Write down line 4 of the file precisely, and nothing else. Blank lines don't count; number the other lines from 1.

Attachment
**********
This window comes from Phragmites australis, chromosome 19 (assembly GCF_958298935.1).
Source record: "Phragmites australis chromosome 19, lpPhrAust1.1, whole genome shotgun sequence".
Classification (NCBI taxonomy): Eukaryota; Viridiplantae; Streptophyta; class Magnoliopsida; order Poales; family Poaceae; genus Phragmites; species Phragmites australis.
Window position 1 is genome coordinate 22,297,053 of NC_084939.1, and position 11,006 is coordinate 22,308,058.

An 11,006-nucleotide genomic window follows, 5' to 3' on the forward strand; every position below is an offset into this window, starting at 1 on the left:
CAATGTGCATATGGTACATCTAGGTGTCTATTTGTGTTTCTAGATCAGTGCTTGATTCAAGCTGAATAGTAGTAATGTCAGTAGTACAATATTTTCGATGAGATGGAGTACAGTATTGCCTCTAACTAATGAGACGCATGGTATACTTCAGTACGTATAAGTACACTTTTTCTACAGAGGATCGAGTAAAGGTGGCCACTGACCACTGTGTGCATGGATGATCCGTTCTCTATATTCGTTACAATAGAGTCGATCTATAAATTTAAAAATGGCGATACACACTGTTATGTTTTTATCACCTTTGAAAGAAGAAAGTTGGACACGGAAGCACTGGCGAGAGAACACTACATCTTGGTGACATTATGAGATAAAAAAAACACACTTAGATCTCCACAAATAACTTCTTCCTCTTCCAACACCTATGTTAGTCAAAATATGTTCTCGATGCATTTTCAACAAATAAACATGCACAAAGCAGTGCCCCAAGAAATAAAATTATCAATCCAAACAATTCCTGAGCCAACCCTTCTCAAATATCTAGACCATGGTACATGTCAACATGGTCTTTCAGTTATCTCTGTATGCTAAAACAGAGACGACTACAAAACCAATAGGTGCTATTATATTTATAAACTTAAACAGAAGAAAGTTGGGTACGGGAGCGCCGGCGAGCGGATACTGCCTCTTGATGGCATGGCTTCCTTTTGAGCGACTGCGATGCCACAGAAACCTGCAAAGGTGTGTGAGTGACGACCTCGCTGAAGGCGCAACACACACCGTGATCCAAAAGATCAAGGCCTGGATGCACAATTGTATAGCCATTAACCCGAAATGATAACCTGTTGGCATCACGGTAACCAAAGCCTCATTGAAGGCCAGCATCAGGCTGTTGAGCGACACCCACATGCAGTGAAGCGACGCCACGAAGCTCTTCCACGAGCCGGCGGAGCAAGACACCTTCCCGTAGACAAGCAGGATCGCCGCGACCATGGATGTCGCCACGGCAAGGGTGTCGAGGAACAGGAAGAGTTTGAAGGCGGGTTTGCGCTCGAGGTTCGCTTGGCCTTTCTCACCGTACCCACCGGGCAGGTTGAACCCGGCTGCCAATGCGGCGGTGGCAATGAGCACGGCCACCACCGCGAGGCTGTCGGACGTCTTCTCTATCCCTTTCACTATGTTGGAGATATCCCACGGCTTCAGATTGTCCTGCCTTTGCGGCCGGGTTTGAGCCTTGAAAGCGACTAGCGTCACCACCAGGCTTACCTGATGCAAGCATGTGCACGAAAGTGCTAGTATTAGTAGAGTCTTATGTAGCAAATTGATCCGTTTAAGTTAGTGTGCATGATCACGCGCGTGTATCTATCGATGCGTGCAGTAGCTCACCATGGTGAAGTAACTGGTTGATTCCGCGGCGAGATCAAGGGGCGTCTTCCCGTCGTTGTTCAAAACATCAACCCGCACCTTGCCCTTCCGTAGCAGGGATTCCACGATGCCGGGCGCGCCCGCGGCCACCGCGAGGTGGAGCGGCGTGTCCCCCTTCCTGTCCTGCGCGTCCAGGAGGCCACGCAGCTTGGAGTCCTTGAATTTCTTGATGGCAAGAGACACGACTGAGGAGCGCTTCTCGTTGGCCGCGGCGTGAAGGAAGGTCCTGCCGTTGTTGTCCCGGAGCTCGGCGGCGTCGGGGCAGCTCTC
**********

Window position 1 is genome coordinate 22,297,053 of NC_084939.1, and position 11,006 is coordinate 22,308,058.